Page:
Yesterday at the State Capitol, EdBuild, the national firm who was hired to study the state’s education funding formula, presented their much-anticipated recommendations on how to update and modernize the formula.
We have said from the beginning of this process that we would like to see a formula that is more student-centered, equitable, and transparent. Upon initial review, EdBuild’s recommendations appear to accomplish all three.
The full 80-page report from EdBuild can be found here and a summary of their presentation is below.
Mississippi’s Investment In Education
EdBuild began their presentation by discussing Mississippi’s investment in K-12 education, which has been criticized by some as being inadequate. The reality is that the state is providing what EdBuild described as an “outsized portion of personal income toward public education.”
Mississippi spends $44 for every $1,000 in personal income on education compared to the national average of $38, ranking Mississippi 19th nationally in spending. Said another way, Mississippi is a poor state, but the amount we spend on education as a percentage of what we have to spend puts us 19th in the nation.
Additionally, according to EdBuild, Mississippi’s K-12 education system is far more reliant on state and federal dollars, and receives far less funding from local sources, than the national average. Almost forty-eight percent of general formula funds come from the state compared to just 32.5 percent nationally. A little less than 35 percent of funding comes from the local government compared to about 45 percent nationally.
|Federal Funds||State Funds||General Formula (As a component of total state funds)||Local Funds||Taxes (As a component of total local funds)|
The state average expenditure per-pupil this year is at an all-time high of $9,704. Of that, the effective base student cost is about $4,676 per student (based on enrollment, not average daily attendance). EdBuild recommends a new base student cost between $4,694 and $5,250.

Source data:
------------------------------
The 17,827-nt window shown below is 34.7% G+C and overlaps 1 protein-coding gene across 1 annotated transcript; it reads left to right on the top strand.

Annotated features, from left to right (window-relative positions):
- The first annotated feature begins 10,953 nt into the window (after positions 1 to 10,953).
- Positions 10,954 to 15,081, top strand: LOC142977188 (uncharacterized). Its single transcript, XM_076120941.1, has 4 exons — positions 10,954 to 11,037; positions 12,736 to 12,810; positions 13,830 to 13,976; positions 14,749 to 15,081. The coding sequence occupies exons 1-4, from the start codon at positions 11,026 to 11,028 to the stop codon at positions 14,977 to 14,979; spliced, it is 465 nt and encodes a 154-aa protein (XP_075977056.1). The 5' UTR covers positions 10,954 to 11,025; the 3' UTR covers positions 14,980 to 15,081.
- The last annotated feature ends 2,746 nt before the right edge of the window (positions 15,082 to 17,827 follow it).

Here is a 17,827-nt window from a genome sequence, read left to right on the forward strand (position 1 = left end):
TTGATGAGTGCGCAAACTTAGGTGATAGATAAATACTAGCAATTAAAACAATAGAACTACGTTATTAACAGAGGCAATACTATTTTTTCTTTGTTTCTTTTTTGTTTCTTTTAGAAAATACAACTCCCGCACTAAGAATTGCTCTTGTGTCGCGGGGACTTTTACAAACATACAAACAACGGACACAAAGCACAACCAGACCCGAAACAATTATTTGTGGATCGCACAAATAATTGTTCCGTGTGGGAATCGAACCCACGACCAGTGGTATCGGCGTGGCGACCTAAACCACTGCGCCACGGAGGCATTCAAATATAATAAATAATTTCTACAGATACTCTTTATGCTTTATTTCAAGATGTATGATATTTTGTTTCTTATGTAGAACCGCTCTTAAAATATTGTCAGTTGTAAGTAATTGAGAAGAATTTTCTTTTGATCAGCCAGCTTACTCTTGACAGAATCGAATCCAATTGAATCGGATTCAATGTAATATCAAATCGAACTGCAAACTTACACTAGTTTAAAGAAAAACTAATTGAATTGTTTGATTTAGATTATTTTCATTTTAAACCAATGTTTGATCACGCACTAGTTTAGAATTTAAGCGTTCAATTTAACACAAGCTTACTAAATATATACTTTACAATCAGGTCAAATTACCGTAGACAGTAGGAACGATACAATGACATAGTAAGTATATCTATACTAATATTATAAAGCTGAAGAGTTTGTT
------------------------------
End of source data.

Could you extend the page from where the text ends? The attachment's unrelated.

EdBuild recommends moving to a weighted formula for specific student characteristics beyond the base that every student receives. Here are their recommendations for weights:
- Increase the weight for low-income students to 20-25%. Currently, low income students receive a 5% weight in addition to the base student cost. EdBuild recommends raising this percentage to 20-25%. EdBuild also recommends moving away from the National School Lunch Program as an income measurement and instead use the United States Census Bureau’s estimates of district school-aged poverty rates.
- Create a weight of 15-25% for English language learners. Currently there is no additional money for students who fall in this category.
- Implement a multi-tiered weight for students with special needs. We currently fund special education on a model known as teacher units, but the updated formula would create three tiers based on a child’s disability:
- Tier One: A weight of 60% for students with specific learning disabilities, speech and language impairment, and developmental delay
- Tier Two: A weight of 125% for students with autism, hearing impairment, emotional disturbance, orthopedic impairment, other health impairment, and intellectual disability
- Tier Three: A weight of 170% for students with visual impairment, deaf-blindness, multiple disabilities, and traumatic brain injury.
- Maintain a gifted student weight of 20-26%.
- Create a weight of 30% for all high school students. A high school education generally costs more than an elementary or middle school education, so this weight would allow more funds to reach students in high school.
- Create a 10% weight for students in rural districts, where there are fewer than four students per square miles.
In principle, we support these recommendations by EdBuild, but will want to read any legislation once it is introduced before we take an official position. Any significant changes in the amount of funding that school districts receive should be phased in over a few years to allow districts to adjust accordingly.
We anticipate that there will be districts that receive increased funding and districts whose funding will be decreased, but the specific district breakdowns are not yet available.
Now the hard part begins. These recommendations by EdBuild are a starting point, but policymakers must now craft the legislation that will be hotly debate in the halls of the State Capitol in the coming weeks. We fully expect that the bill that is ultimately signed by the Governor will draw from these recommendations, but could vary significantly as legislators make compromises in order to unify a diverse coalition of support.
We will keep you updated as the process continues to develop.
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